The Morning Fix

Right now, it’s more how I feel and how the week progresses,” Cassel said. “It’s also how the coaches evaluate me throughout the week and whether I can make the throws and play to the best of my ability.

“If I can go out there and I can do everything I want to do without any discomfort, without any pain, then I’m going to go out and play. Medically, there are a number of different issues that come up with a procedure like this in terms of just how I feel. The medical staff, the trainers, the coaches will discuss it. We’ll proceed with caution.”

“The vision I have of what I want our team to be is a balanced team,” Haley said. “And a team that can run the football when the other team knows you’re going to run it. I think when you can do that, you generally have a good chance to be a good team.”

Chiefs safety Kendrick Lewis, who’s also a rookie, said he worked out with Bradford at this year’s NFL combine and got to know him well. He has since learned a few more things about St. Louis’ quarterback.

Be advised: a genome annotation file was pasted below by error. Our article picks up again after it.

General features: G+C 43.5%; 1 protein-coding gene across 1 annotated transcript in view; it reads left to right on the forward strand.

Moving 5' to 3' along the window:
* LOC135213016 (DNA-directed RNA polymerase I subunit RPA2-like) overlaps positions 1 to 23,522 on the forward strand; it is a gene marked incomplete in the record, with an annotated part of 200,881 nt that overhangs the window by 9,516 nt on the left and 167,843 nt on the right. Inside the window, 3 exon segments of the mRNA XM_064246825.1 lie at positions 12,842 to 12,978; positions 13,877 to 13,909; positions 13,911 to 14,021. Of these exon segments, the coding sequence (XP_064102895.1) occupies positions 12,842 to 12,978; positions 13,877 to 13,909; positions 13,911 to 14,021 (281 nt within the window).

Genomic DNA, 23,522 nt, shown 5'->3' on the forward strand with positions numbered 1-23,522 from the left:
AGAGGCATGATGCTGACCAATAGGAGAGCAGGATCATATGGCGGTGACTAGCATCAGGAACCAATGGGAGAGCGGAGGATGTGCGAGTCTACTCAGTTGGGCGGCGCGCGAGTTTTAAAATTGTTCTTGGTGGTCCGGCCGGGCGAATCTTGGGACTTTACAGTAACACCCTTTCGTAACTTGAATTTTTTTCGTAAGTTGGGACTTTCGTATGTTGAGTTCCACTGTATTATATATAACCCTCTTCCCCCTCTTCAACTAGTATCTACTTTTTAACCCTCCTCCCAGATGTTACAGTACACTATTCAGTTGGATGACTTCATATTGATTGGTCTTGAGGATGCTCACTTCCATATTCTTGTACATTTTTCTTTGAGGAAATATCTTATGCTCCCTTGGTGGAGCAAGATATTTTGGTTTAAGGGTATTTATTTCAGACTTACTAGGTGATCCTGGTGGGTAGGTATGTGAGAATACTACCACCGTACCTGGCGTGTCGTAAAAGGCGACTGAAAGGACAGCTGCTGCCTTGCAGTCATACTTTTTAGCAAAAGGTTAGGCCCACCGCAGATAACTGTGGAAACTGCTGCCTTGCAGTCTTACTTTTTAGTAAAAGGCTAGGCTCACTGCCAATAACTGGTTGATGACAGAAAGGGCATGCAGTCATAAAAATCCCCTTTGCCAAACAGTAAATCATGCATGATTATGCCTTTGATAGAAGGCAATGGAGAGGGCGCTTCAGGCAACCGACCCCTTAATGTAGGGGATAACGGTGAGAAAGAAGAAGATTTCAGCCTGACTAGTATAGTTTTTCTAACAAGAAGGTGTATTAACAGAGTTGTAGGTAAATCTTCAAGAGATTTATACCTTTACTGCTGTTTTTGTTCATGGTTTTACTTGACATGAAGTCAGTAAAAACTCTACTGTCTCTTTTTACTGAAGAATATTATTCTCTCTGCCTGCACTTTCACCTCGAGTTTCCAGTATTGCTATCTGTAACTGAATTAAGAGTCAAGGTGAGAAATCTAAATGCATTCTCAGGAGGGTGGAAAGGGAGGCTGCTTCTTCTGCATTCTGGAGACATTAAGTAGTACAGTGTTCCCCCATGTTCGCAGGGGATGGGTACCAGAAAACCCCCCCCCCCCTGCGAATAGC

“He doesn’t get himself in trouble,” Lewis said. “The coaches do a (good) job with their game plan, not putting him in situations where he can hurt himself.

“I don’t think there is anyway to predict how he is going to move though the week. He was out there (Wednesday) in a limited capacity. It’s not your normal injury situation that you normally deal with. There are a lot of factors in play.”

Cassel smiled and said, “hopefully, 99.999%” he would play Sunday at St. Louis.

The stars were out that night. The Chiefs, who featured a quarterback named Joe Montana (no relation to Hannah or her father), were heading to their first deep playoff run since Super Bowl IV.

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